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Author Topic: Building frames  (Read 4082 times)
WayneW
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« on: February 22, 2009, 11:02:24 AM »

I was wondering how much trouble yall go through to assemble frames?

I'm sure it differs from beek to beek and imagine it deffers greatly from hobbyist to comercial keepers.

I myself spent (or am currently spending) what most would consider way tooooo muccchhh time on assembly.

I started with Walter Kellys frames (solid bottom bars, wedge top bars). Sat at the TV for a few nights "fitting" them together, shaving where necessary to eliminate splitting the ears of the side bars.

Once fit, i am going through and applying Gorillia Glue to all the joints, and them finishing off by drilling an 1/8" hole through the side bars through the ears (top and bottom) and gluing an 1/8" dowel rod (pin) in the holes. No nails except for the wedge which will hold the 1" wax starter strips. (Have to leave them removable for easy replacement of starter strips when necessary)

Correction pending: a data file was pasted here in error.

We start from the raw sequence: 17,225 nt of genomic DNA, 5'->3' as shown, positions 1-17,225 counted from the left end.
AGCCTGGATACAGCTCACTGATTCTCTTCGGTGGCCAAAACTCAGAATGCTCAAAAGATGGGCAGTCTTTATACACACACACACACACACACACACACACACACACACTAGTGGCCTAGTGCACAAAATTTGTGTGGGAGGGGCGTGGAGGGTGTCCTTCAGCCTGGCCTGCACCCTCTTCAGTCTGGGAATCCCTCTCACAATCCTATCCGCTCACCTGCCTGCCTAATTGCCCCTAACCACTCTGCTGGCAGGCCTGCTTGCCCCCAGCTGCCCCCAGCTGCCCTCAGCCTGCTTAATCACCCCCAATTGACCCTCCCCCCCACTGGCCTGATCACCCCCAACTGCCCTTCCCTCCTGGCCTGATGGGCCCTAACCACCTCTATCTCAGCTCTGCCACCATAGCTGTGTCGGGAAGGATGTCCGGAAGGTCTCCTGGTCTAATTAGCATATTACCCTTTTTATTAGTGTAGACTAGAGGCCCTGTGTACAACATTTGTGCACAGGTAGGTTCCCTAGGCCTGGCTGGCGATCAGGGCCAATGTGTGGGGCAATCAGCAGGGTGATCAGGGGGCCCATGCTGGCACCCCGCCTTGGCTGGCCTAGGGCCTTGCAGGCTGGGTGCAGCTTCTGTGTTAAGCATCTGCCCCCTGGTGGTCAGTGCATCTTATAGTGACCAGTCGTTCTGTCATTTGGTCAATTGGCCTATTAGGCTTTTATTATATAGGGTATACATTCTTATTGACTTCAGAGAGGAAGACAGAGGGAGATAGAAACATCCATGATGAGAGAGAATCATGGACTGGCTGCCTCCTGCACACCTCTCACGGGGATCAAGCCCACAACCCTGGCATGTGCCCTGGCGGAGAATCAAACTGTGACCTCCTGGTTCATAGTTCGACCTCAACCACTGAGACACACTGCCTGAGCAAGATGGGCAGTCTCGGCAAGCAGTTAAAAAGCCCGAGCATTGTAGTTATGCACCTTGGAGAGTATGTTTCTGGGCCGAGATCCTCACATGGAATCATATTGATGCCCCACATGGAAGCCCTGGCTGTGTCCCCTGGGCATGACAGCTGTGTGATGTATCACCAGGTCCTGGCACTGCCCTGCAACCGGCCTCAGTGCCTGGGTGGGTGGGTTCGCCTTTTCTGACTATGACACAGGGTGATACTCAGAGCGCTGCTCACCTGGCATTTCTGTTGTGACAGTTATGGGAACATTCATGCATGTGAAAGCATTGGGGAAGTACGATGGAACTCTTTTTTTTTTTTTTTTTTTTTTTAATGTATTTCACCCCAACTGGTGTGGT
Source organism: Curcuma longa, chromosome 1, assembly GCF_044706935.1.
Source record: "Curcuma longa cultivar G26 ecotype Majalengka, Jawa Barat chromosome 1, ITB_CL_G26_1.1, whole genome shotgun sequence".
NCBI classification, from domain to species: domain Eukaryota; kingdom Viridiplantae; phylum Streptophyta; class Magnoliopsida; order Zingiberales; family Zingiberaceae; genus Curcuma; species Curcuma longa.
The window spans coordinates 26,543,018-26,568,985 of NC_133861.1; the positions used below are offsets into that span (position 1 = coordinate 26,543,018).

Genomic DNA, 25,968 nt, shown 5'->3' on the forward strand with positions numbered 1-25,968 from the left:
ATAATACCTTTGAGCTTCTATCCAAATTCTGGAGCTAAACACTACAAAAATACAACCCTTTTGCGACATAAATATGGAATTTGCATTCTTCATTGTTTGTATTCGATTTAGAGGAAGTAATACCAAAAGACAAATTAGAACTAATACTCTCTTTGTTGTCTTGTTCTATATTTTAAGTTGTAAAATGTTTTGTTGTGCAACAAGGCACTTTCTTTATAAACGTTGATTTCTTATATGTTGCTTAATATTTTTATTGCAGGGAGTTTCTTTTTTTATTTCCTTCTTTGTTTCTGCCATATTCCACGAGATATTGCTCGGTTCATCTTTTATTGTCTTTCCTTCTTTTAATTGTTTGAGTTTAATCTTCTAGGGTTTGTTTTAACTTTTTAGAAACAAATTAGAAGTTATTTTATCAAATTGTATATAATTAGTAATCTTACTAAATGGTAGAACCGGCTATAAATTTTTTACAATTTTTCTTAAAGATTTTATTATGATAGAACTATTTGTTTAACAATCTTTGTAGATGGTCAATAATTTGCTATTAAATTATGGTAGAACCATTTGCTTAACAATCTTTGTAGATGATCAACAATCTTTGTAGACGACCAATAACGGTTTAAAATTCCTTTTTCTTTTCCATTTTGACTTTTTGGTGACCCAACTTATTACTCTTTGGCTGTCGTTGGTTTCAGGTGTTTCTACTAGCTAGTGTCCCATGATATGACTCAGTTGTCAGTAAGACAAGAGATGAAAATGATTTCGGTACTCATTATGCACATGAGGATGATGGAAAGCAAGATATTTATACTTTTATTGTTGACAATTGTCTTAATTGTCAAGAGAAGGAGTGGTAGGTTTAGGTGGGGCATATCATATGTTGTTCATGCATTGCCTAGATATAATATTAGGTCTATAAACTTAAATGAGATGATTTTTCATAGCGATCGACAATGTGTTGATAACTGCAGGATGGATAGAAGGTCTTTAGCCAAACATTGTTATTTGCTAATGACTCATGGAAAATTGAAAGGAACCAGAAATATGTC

Alot of work? I guess.............. But i was bored, and wanted frames that i felt would last me a good long time ( I believe i accomplished this  grin )
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Bobb
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« Reply #1 on: February 22, 2009, 09:06:09 PM »

Way more time than me. Built a jig holds 10 side frames each side. Apply glue shoot 1" staple into the top. Flip it over apply glue and bottom bar, shoot 1" staple into the bottom bar. No need to remove wedge from top bar just bend and insert plastic cell. Shoot 1" staples (5 each) into wedge that is still attached to top bar. Then shoot a 1" staple into each of of the side bars on one side, top and bottom. Done. 10 frames, less than 7 minutes.
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HomeBru
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« Reply #2 on: February 22, 2009, 09:46:06 PM »

I'm a newb and #1 son and I took about 90 minutes to do 100 frames. Line up top and bottom bars 10 at a time, bead of glue along the ends, son assembled, I hit with air nailer, bing-bang-boom. The first 20 took over 1/2 hour, the rest flew once we had a system. I built a jig following "someone's" plans but it was too much of a hassle, our system was faster with two guys.

I've wondered about the longevity of frames, I'd suppose it's related to how you extract and how you deal with removing old comb. We're going foundationless and will crush and strain for honey so we'll see how that hangs together.

J-
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johnnybigfish
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« Reply #3 on: February 22, 2009, 10:29:17 PM »